Keep in mind that you may need to be screened by the public defender or similar organization handling indigent cases, if your financial resources are low. You will usually be screened extensively by your judge or his/her staff to determine whether you truly are unable to pay a fee. Plus, you swear to these financial issues, in court.
Many lawyers may offer to “unbundle” their legal services and may offer “a la carte” legal work. In DUI/DWI practice, the first fee set may be for handling the ALS (ALR) administrative license suspension-revocation hearing. This is NOT a criminal matter, but is a related “civil” proceeding that determines whether you can continue to drive, operate on a restricted license, or not drive at all. This means that instead of the attorney handling a case from beginning to end, some attorneys will work on specific aspects of the case or simply provide the client with the lawyer’s expertise or oversight. Depending on local practice in your area, this may be a reasonably safe plan or could be disastrous.
The opposite of this practice of “unbundling” is the super lawyer who limits the number of cases he/she takes. In doing so, these DUI attorneys may offer a flat, non-negotiable fee. If a client hires a TOP DUI attorney on this basis, relying upon a stellar “track record” at either winning DUI cases or getting charges reduced, the fee is a “results-driven” transaction where the attorney is committing to dedicating one of his or her time “slots” and his/her expertise in exchange for the agreed fee — paid in full. If you hire such a DUI specialist, be comfortable expending the fee quoted, or look for a less expensive alternative.Steps to Take if Your Lawyer Mismanages Your Case
Unfortunately, the question of what to do when you have hired an ineffective DUI lawyer is more than just theoretical for many. The answer about how to proceed largely depends on the facts of your DUI case. First, determine whether the problem is really the DUI lawyer’s fault. In many cases, people complain that their lawyers are ineffective when, in fact, the problems are beyond the lawyer’s control. One common example is where the police videotape is so damning that the attorney has little chance of success at trial. Some cases are lost by what the DUI client says or does on video.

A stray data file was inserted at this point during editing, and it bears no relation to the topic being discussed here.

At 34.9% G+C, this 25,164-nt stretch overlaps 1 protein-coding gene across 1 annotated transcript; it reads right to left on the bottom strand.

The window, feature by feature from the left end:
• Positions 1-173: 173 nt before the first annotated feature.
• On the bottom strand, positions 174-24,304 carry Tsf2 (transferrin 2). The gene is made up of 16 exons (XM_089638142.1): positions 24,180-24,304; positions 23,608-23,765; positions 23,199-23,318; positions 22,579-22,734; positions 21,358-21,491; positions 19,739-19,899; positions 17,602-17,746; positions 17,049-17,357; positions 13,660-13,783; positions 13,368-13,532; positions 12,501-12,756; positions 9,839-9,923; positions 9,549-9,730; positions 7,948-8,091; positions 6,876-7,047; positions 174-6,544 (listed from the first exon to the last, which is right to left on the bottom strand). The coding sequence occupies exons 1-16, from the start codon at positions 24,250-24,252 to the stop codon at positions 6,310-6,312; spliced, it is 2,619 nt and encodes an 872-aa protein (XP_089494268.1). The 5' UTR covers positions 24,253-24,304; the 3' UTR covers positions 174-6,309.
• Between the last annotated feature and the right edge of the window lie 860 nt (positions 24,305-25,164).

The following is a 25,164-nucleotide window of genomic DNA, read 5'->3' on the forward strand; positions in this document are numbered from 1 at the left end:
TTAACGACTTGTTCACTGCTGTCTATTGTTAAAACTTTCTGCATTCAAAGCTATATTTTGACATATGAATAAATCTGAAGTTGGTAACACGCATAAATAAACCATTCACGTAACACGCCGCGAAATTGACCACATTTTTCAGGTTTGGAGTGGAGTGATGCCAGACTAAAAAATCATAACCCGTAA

If your lawyer really has botched the case (or some aspect of the case) but you think the mistake is honest and does not reflect deeper problems relating to competency, it may be easier to work with the lawyer in resolving the matter than in just switching to a new law firm. If you question the competency of your DUI lawyer, you may want to get a second opinion from another attorney. Request this opinion from an attorney who is NOT a candidate to become your attorney and who has no business or personal CONNECTION to the existing lawyer. Expect to pay for this attorney’s time.
Don’t be shocked if a possible “substitute” attorney will not consider taking your case. Busy specialists, especially the TOP attorneys, don’t want to inherit a “mess” created by another attorney on your case. Also, people who switch lawyers are sometimes “problem clients.” Many people simply have a negative mindset and will never be satisfied with their lawyers. While many people have legitimate reasons to change lawyers, you really want to avoid appearing to be fickle or portray a “troublemaker” image, so make sure you choose carefully the first time.
If your lawyer grossly mismanages your case, you have two remedies. You can file a complaint with the board of professional responsibility for the State Bar that licenses your attorney. And you also have the option of suing the attorney for legal malpractice. These remedies are of little use if you have lost your case and have a DUI conviction on your record.
At the end of the day, making yourself an educated consumer of legal services will improve your chance for your case to be managed successfully. That means learning as much as you can about drunk driving law so that you can work with your attorney to seek to achieve the best solution possible for your DUI case. It also will help you make sure that you are hiring a lawyer that really is a TOP specialist in this complex area of law.